Nov 08, 2023, 06:25AM

Radio, Radio

I’d ban calls from listeners.

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Do you want to be a great talk radio host? I have several years of experience, contributing to shows about local sports and politics. I’m not well-spoken, will never achieve greatness in that medium, and rarely listen to talk radio, but offer some wisdom to those interested. Many radio shows take callers, but that’s trash content. If someone has a four-hour radio show five times per week, they’ll struggle to create 20 hours of quality programming. Callers fill airtime usually at the expense of quality.

What’s frustrating is when someone calls in with an unrelated topic or someone asking what’s the subject we are covering tonight so they can add their uninformed opinion to the discussion. During a segment about South Shore bar pizzas, someone once wanted to discuss January 6. My opinion of January 6 is that Trump, who I supported, lied, people died, and discouraging elderly Americans and working parents from voting early and by mail during a pandemic was a terrible strategy that brought us an awful president. But the last thing I want to do when discussing pizzas is explain to someone that Dinesh D'Souza is a conspiratorial moron whose entire shtick is historical revisionism to convince people that Democrats are the real racists—one of the worst lines Republicans use.

If I were the primary host of a show, there would be no calls.

Unfortunately, the Federal Communications Commission prohibits broadcasting profane content between 6:00 a.m. and 10:00 p.m. when "there is a reasonable risk that children may be in the audience," according to its website. It means that if you swear on the radio during this time, the station may receive a fine; I know people who’ve violated this rule; the station received a fine under $40.

I recommend finding creative ways to swear. One alternative to saying a word like “fuck” or “shit” is to spell them. If your co-hosts are discussing a topic of little interest to you, let them and the audience know that you do not give an F-U-C-K or an S-H-I-T about this segment. I recently did a segment about national political polls that show independent presidential candidate Robert F. Kennedy Jr. polling at 22, 19, and 17 percent, respectively. While I doubt these polls, media analysis from USA Today, Politico, and others claims that RFK Jr. will pull more votes from Donald Trump than Joe Biden. I rhetorically asked the co-hosts and the audience: why the F would anyone who voted for Trump back a guy who supports the Green New Deal and reparations for slavery, thinks vaccines cause autism, and has the last name Kennedy?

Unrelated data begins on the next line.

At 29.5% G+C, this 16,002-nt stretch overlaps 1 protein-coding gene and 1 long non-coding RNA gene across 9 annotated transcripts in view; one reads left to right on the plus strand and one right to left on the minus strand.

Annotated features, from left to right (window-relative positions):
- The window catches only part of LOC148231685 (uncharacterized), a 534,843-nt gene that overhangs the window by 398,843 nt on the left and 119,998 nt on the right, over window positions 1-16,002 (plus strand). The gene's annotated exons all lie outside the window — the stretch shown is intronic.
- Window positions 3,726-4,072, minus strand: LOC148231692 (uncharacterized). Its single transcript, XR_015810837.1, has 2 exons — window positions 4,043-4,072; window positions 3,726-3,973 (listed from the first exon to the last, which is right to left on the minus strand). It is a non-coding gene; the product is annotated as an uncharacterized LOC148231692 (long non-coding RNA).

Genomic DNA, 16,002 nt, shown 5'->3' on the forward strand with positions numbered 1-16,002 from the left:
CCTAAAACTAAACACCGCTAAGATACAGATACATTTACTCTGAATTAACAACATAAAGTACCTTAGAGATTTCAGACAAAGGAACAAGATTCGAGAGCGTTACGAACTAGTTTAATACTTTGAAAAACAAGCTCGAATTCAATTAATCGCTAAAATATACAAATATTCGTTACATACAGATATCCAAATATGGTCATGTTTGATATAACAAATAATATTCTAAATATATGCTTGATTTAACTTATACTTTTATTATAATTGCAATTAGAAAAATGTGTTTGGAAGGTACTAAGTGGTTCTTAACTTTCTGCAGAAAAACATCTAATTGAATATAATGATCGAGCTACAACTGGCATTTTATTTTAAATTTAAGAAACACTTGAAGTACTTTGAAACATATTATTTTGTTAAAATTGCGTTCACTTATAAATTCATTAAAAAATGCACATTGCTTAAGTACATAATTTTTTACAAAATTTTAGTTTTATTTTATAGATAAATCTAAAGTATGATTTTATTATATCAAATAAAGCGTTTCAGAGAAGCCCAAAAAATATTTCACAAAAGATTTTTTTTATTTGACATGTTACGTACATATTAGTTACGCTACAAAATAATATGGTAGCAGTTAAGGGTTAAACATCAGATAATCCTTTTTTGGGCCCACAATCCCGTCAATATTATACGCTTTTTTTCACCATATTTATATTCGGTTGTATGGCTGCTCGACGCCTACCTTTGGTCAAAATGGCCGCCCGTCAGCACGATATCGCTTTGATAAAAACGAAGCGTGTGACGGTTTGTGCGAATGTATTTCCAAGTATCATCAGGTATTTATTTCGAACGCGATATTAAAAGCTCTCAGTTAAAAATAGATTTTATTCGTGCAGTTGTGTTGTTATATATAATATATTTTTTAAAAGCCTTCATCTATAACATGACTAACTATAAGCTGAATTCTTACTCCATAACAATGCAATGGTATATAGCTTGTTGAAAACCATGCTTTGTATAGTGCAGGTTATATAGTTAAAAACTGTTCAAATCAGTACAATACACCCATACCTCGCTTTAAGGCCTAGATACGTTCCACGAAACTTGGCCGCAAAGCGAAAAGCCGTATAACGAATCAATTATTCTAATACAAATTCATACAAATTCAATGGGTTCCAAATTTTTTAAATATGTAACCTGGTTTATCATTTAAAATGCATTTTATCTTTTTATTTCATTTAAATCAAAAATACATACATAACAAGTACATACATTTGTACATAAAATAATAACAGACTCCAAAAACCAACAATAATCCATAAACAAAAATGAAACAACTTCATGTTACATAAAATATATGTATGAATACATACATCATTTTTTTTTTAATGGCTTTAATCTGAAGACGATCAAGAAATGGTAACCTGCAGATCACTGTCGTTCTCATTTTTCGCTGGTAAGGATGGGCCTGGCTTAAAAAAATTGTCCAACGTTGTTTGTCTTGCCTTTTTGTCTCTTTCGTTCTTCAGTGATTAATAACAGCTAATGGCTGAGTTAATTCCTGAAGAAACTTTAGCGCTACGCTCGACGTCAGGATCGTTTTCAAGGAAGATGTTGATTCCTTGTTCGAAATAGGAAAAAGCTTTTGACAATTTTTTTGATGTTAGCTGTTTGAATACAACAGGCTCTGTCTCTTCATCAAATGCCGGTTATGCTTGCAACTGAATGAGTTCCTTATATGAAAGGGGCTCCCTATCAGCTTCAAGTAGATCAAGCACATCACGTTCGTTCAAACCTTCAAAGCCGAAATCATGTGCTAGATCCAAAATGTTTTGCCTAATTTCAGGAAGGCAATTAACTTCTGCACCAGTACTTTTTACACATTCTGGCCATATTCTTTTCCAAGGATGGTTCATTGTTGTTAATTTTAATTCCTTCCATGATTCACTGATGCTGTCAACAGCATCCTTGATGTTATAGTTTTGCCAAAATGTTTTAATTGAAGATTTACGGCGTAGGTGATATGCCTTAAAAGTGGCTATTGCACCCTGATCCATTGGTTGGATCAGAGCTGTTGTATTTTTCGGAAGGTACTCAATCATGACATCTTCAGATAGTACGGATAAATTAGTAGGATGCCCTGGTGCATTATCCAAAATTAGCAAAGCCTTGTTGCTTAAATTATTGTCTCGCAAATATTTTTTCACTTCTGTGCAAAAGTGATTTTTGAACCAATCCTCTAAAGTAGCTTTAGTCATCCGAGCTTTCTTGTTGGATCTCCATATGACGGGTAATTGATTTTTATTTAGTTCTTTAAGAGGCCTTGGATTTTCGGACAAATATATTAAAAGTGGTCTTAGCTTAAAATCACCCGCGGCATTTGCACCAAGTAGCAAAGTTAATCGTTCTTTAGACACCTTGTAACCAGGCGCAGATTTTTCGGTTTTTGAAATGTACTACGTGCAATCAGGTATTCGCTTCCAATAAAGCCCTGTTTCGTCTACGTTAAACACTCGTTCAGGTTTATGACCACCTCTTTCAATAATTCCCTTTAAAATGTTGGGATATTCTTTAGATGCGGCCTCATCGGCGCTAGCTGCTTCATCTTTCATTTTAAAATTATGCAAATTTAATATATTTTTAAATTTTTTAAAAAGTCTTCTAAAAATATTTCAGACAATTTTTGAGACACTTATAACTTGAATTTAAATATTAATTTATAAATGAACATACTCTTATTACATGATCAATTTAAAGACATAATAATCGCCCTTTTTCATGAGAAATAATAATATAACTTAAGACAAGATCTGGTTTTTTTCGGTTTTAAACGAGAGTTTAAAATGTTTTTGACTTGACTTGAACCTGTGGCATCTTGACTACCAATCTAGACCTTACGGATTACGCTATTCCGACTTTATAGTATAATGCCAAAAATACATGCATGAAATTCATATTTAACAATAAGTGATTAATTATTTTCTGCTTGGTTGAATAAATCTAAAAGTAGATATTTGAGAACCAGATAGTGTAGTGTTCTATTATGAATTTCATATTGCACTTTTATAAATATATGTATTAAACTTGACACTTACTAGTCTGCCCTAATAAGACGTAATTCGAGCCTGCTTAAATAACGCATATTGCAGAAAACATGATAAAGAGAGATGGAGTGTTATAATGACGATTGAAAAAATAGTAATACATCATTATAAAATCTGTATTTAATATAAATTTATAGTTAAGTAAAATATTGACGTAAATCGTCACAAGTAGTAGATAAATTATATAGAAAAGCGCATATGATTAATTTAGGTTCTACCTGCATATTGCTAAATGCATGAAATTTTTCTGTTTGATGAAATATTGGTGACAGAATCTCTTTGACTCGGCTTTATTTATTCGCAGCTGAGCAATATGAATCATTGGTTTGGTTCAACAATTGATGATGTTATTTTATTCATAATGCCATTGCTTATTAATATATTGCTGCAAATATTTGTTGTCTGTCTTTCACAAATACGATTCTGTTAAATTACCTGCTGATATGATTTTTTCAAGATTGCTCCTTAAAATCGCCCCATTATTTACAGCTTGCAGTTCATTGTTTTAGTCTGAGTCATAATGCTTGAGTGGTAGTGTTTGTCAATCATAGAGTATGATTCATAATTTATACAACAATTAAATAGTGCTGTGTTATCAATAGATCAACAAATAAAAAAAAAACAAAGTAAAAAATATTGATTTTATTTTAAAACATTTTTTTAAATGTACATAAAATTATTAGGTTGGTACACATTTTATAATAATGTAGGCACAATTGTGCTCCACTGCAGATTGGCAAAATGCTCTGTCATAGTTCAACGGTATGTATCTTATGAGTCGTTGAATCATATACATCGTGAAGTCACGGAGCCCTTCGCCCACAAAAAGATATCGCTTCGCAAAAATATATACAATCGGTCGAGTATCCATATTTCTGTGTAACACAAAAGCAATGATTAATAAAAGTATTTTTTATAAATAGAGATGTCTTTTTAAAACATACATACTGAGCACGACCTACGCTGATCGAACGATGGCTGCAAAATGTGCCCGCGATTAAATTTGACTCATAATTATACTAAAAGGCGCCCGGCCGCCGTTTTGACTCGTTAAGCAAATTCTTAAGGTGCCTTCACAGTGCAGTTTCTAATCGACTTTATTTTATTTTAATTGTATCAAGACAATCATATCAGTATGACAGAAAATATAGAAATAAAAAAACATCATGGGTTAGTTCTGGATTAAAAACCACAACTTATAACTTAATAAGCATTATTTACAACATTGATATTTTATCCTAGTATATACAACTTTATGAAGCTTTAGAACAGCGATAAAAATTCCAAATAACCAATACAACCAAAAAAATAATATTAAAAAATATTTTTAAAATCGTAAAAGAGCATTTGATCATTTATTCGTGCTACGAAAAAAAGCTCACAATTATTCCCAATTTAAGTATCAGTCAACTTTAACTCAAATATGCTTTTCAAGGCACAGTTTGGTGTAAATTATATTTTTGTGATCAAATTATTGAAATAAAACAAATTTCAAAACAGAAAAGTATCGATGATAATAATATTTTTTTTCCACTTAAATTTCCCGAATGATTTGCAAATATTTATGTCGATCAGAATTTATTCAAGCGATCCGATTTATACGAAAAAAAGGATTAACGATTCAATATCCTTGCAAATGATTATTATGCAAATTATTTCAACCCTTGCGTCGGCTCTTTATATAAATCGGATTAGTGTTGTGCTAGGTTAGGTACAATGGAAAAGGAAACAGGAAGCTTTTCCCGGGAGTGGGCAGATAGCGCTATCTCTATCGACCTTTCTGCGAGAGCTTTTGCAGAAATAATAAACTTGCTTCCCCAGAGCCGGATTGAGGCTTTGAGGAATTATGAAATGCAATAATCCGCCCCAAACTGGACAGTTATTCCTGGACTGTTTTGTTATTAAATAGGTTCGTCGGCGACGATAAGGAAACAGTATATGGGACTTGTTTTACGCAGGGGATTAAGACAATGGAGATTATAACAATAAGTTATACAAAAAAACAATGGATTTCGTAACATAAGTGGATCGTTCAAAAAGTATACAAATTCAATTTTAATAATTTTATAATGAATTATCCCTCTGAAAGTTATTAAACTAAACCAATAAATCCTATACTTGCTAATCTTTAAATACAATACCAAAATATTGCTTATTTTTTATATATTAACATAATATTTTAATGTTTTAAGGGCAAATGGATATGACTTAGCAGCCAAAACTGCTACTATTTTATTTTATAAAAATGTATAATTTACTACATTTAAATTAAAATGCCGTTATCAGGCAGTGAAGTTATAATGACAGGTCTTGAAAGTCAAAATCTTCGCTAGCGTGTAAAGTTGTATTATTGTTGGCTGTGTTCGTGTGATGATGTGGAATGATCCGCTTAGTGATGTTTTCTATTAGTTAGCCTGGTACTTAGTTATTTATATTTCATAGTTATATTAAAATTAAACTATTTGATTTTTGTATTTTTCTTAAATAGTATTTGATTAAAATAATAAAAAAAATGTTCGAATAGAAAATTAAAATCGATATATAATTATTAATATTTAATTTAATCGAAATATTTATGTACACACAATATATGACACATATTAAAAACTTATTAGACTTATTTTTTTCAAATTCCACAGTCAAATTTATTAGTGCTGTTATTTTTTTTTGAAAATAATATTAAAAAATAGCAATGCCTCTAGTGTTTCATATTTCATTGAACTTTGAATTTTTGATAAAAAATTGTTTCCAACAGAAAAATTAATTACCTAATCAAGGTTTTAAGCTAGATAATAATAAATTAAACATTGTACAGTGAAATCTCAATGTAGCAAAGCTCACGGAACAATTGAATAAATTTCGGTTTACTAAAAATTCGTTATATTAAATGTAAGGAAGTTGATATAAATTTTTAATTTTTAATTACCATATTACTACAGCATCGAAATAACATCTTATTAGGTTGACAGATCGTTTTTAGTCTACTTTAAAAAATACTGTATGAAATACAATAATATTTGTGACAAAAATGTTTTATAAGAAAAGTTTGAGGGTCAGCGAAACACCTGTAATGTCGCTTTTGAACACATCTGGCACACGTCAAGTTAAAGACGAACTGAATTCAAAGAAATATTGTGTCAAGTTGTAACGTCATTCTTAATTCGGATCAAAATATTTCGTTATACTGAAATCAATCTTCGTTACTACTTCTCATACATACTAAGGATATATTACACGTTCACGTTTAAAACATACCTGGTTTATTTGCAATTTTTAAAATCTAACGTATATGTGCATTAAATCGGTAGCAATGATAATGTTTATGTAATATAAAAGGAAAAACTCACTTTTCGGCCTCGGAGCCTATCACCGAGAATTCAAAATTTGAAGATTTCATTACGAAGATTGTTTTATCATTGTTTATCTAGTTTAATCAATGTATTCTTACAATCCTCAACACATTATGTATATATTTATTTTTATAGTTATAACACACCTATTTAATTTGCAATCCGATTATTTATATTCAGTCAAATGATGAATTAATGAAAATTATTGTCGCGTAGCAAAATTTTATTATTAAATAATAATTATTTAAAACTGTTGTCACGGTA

Controversy has its benefits on local radio. Some anonymous coward who mailed the station a complaint letter gave a show I’m on a segment worth of content. The letter’s author complained that I said Elizabeth Warren went off the reservation with one of her dogmatic political proposals that not even Biden supported. The whiner said this was offensive to Native-Americans, though the reference was how Warren is a pretender. Listeners appreciated the main host reading the letter and dedicating a segment to critiquing the person who sent the letter.

The hosts of shorter shows must prioritize clock management and gear the shows to the audience, not themselves. Nobody cares where you watched the Super Bowl, what you think of Taylor Swift, or your thoughts on some obscure Star Wars character, nor do they want to hear you sing on the air. Too many personal anecdotes from people who love the sound of their voices result in less time to address substantive matters.


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